Negotiating workplace domestic abuse policies

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2016 Energy Service Group Conference
26 February 2016
Carried as Amended

Conference notes that the majority of victims of the most severe forms of domestic abuse – and therefore those who are most affected – are women. In the energy service group women account for around 75% of the membership, and this is therefore an issue which has a significant impact on our members in the sector.

Government statistics demonstrate that:

i. 1 in 5 women each year take time off work because of domestic abuse.

ii. 2 in every one hundred will lose their jobs

iii. of those who remain in work, 75% will be harassed, abused, threatened or assaulted at their workplace

The impact on employers – in terms of sickness absence, the cost of recruitment and retention of staff, lost productivity and disruption in the workplace is significant. The financial cost is estimated to be £9.1 billion per year.

This is recognised by the employers’ organisation – the Chartered Institute of Personnel and Development – which worked with the Equality and Human Rights Commission to produce guidance for employers, and the local government and health employer organisations who have also produced guidance. No such umbrella guidance exists for employers in the energy sector.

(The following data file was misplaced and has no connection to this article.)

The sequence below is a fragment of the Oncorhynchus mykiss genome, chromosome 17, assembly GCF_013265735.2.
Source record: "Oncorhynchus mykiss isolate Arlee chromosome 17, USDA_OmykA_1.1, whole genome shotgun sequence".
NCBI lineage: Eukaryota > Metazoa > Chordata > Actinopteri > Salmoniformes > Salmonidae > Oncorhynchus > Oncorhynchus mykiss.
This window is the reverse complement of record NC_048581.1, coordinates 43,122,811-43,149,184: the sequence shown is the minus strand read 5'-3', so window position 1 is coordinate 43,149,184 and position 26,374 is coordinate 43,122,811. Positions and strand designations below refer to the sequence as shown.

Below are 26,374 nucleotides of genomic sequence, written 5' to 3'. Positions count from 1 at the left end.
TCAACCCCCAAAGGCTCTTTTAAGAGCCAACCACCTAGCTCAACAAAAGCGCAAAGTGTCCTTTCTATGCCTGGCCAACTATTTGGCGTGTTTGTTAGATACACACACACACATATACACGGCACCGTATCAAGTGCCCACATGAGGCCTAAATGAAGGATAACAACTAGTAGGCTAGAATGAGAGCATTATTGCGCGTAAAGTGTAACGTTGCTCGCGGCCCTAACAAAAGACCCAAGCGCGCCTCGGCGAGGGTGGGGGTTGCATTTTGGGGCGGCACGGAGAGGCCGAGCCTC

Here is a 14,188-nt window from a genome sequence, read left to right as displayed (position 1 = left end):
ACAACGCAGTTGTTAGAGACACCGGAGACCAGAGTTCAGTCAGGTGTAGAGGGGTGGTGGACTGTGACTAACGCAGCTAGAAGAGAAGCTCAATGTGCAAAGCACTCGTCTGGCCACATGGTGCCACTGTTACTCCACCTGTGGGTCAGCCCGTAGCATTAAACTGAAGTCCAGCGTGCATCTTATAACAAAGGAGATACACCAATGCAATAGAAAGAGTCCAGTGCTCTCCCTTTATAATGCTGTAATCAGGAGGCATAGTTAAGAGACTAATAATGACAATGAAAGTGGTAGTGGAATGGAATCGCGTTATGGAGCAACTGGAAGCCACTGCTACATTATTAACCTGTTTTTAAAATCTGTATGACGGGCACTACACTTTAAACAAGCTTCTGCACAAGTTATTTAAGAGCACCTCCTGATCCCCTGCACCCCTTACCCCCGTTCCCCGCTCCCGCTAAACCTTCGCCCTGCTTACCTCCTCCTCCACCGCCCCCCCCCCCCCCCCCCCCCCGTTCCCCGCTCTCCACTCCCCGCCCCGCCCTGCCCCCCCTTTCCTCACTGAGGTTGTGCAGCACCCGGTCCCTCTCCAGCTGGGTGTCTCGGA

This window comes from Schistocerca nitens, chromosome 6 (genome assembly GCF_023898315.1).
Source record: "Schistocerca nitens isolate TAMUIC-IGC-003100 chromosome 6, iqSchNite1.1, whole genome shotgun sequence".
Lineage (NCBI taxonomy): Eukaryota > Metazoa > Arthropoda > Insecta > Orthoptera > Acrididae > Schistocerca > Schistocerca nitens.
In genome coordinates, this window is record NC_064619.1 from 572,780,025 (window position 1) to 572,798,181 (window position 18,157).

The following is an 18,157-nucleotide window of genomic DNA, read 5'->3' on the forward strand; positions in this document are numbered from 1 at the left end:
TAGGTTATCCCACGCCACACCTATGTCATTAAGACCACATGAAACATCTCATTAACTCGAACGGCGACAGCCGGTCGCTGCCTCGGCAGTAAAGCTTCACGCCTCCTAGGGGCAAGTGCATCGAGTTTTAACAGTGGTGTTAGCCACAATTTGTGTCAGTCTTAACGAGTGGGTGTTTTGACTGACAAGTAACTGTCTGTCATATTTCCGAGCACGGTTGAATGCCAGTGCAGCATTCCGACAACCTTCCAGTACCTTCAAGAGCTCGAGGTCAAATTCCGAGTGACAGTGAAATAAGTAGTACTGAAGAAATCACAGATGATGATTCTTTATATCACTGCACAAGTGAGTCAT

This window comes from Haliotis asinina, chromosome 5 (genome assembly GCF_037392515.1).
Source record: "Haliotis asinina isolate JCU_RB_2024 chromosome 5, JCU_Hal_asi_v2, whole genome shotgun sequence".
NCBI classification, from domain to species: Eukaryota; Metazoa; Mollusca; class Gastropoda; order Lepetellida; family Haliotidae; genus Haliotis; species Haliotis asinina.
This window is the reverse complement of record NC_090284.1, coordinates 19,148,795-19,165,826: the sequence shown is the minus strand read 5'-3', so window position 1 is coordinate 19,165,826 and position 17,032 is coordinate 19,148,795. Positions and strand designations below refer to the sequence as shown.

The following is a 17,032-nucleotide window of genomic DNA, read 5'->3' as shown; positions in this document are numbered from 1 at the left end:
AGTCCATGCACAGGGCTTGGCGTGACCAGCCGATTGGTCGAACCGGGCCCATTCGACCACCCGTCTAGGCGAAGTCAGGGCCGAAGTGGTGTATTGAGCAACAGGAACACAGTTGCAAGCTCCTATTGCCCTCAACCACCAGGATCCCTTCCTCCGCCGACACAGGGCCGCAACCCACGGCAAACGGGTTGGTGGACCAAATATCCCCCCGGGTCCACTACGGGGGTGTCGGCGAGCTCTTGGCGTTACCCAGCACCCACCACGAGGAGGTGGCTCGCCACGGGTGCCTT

Where approaches have been made, employers in the energy sector have proved reluctant to negotiate with UNISON branches on workplace policies to support those experiencing domestic abuse. Where approaches have been made, employers have said that their employee assistance programme adequately covers the issue, and/or that management guidelines are sufficient.

However, the recommendations in UNISON’s guidance are far more extensive, and include:

a. Training for managers and employees to ensure that all staff are aware of the domestic abuse policy, how support should be accessed and the need for confidentiality;

b. Named staff in human resources with responsibility for, and appropriate training in, dealing with employees experiencing abuse;

c. Special paid leave for relevant appointments, including with support agencies, solicitors, to rearrange housing or childcare, and for court appointments;

d. Temporary or permanent changes to working times and patterns;

e. Changes to specific duties, for example to avoid potential contact with an abuser in a customer facing role;

f. Redeployment or relocation where appropriate;

g. Measures to ensure a safe working environment, for example changing a telephone number to avoid harassing phone calls;

h. Access to counselling and support services in paid time;

i. An advance of pay, where it is needed.

Recognising the significant impact that domestic abuse will have on many women (and men) working in the energy sector, Conference calls upon the SGE to:

1. issue further guidance to branches on negotiating workplace domestic abuse policies.

2. this guidance to include the business case for supporting workers experiencing domestic abuse and good practice examples, to assist branches in persuading employers to enter into negotiations.